# careful!
foreach ($element in Dir C:\ -recurse -erroraction SilentlyContinue) { $element.FullName }


On the other hand, foreach is much faster than foreach-object because the pipeline has a significant overhead. It is up to you to decide whether you need memory efficient real-time processing or fast overall performance:

Measure-Command { 1..10000 | Foreach-Object { $_ } } | Select-Object -expandproperty TotalSeconds
0,9279656
Measure-Command { foreach ($element in (1..10000)) { $element } } | Select-Object -expandproperty TotalSeconds
0,0391117


Do and While

Do and While generate endless loops. Endless loops are a good idea if you don't know exactly how many times the loop should iterate. You must set additional abort conditions to prevent an endless loop to really run endlessly. The loop will end when the conditions are met.

Continuation and Abort Conditions

A typical example of an endless loop is a user query that you want to iterate until the user gives a valid answer. How long that lasts and how often the query will iterate depends on the user and his ability to grasp what you want.

do {
  $Input = Read-Host "Your homepage"
} while (!($Input -like "www.*.*"))

This loop asks the user for his home page Web address. While is the criteria that has to be met at the end of the loop so that the loop can be iterated once again. In the example, -like is used to verify whether the input matches the www.*.* pattern. While that's only an approximate verification, it usually suffices. You could also use regular expressions to refine your verification. Both procedures will be explained in detail in Chapter 13.

This loop is supposed to re-iterate only if the input is false. That's why "!" is used to simply invert the result of the condition. The loop will then be iterated until the input does not match a Web address.

In this type of endless loop, verification of the loop criteria doesn't take place until the end. The loop will go through its iteration at least once because you have to query the user at least once before you can check the criteria.

There are also cases in which the criteria needs to be verified at the beginning and not at the end of the loop. An example would be a text file that you want to read one line at a time. The file could be empty and the loop should check before its first iteration whether there's anything at all to read. To accomplish this, just put the While statement and its criteria at the beginning of the loop (and leave out Do, which is no longer of any use):

# Open a file for reading:
$file = [system.io.file]::OpenText("C:\autoexec.bat")

# Continue loop until the end of the file has been reached:
while (!($file.EndOfStream)) { 

  # Read and output current line from the file:
  $file.ReadLine() 
}

# Close file again:
$file.close

Using Variables as Continuation Criteria

The truth is that the continuation criteria after While works like a simple switch. If the expression is $true, then the loop will be iterated; if it is $false, then it won't. Conditions are therefore not mandatory, but simply provide the required $true or $false. You could just as well have presented the loop with a variable instead of a comparison operation, as long as the variable contained $true or $false.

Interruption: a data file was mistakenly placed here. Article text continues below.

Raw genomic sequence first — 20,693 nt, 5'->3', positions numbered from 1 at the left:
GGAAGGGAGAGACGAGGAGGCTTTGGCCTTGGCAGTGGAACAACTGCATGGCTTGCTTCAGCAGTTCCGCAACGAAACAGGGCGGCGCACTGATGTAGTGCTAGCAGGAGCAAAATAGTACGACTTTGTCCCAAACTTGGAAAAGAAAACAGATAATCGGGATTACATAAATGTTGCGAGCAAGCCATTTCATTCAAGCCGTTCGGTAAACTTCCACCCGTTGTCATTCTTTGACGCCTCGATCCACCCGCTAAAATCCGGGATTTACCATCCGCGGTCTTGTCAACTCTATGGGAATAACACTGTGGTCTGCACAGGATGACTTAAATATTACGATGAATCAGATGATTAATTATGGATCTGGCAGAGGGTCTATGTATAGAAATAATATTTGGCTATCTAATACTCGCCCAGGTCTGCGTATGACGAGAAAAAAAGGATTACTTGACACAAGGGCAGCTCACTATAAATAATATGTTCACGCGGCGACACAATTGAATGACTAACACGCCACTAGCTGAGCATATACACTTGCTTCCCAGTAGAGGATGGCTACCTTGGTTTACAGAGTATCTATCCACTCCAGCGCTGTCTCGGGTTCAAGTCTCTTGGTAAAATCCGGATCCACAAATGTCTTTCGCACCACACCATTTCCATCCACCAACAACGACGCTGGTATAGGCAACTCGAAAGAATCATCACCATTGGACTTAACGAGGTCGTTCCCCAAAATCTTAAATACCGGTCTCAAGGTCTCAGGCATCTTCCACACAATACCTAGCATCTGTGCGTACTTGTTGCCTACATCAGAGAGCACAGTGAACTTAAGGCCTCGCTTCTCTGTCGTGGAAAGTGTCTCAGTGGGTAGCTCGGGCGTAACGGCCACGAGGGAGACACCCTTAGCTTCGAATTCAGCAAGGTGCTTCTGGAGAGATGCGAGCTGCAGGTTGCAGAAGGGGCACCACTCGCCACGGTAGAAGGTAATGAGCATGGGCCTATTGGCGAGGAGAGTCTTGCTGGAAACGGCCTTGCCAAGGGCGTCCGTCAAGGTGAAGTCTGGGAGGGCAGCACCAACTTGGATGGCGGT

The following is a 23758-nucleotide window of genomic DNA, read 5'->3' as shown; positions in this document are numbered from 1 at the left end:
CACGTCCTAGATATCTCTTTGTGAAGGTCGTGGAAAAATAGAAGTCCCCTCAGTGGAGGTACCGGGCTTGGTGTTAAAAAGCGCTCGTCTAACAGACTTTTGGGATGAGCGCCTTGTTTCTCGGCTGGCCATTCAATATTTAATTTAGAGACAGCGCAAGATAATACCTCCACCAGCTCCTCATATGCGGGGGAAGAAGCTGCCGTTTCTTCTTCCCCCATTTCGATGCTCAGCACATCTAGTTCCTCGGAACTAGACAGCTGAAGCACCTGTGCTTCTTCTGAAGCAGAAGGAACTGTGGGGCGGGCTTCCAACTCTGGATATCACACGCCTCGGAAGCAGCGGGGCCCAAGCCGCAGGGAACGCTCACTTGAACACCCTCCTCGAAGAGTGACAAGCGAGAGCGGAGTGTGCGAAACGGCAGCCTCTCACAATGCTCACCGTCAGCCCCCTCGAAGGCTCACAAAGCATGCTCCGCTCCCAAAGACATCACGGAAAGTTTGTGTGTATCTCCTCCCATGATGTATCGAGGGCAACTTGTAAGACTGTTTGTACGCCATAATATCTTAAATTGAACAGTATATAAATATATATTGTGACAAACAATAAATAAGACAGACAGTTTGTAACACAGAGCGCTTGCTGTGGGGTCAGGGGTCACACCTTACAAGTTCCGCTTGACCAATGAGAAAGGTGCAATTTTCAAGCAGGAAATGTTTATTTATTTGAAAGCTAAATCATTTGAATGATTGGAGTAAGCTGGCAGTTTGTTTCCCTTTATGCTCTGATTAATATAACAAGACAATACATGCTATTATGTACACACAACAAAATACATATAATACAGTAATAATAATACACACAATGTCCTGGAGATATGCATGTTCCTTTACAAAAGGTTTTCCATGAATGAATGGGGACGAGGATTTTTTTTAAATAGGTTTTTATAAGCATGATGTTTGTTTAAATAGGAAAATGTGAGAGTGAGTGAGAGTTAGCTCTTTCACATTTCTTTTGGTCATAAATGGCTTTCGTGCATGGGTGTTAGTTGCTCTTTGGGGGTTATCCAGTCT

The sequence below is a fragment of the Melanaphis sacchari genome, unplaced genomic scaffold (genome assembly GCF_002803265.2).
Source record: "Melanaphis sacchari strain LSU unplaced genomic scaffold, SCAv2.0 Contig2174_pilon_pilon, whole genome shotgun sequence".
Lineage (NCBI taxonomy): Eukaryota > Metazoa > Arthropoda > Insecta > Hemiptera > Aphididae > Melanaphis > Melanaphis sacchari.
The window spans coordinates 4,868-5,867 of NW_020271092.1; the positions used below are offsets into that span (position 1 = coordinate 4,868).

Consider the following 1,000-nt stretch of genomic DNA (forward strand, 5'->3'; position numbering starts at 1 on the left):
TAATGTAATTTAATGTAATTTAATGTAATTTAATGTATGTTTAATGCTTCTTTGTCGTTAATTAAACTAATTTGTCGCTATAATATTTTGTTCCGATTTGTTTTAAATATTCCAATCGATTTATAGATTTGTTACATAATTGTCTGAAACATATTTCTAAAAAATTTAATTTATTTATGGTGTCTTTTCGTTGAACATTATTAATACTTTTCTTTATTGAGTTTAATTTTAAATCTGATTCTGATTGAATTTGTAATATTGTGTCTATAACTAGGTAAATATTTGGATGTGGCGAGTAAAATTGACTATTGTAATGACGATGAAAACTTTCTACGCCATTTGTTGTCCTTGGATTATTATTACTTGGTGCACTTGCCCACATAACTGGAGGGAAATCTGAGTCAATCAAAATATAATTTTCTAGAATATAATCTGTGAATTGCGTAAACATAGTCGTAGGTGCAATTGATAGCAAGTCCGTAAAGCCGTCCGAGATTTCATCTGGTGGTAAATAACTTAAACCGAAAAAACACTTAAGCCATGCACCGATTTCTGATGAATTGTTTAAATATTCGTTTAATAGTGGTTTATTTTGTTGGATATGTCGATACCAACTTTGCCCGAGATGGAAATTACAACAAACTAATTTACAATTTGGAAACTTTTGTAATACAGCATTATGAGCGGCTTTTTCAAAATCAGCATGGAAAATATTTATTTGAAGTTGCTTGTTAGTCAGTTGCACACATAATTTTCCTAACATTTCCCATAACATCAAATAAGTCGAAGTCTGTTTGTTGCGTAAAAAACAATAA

do {
  $Input = Read-Host "Your Homepage"
  if ($Input like "www.*.*") {
    # Input correct, no further query:
    $furtherquery = $false
  } else {
    # Input incorrect, give explanation and query again:
    Write-Host Fore "Red" "Please give a valid web address."
    $furtherquery = $true
  }
} while ($furtherquery) 
Your Homepage: hjkh 
Please give a valid web address.
Your Homepage: www.powershell.com 

Endless Loops without Continuation Criteria

You can also omit continuation criteria and instead simply use the fixed value $true after While. The loop will then become a genuinely endless loop, which will never stop on its own. Of course, that makes sense only if you exit the loop in some other way. The break statement can be used for this:

while ($true) {
  $Input = Read-Host "Your homepage"
  if ($Input like "www.*.*") {
    # Input correct, no further query:
    break
  } else {
    # Input incorrect, give explanation and ask again:
    Write-Host Fore "Red" "Please give a valid web address."
  }
} 
Your homepage: hjkh 
Please give a valid web address.
Your homepage: www.powershell.com 

For

You can use the For loop if you know exactly how often you want to iterate a particular code segment. For loops are counting loops. You can specify the number at which the loop begins and at which number it will end to define the number of iterations, as well as which increments will be used for counting. The following loop will output a sound at various 100ms frequencies (provided you have a soundcard and the speaker is turned on):

# Output frequencies from 1000Hz to 4000Hz in 300Hz increments
for ($frequency=1000; $frequency le 4000; $frequency +=300) {
  [System.Console]::Beep($frequency,100)
} 

For Loops: Just Special Types of the While Loop

If you take a closer look at the For loop, you'll quickly notice that it is actually only a specialized form of the While loop. The For loop, in contrast to the While loop, evaluates not only one, but three expressions:

  • Initialization: The first expression is evaluated when the loop begins.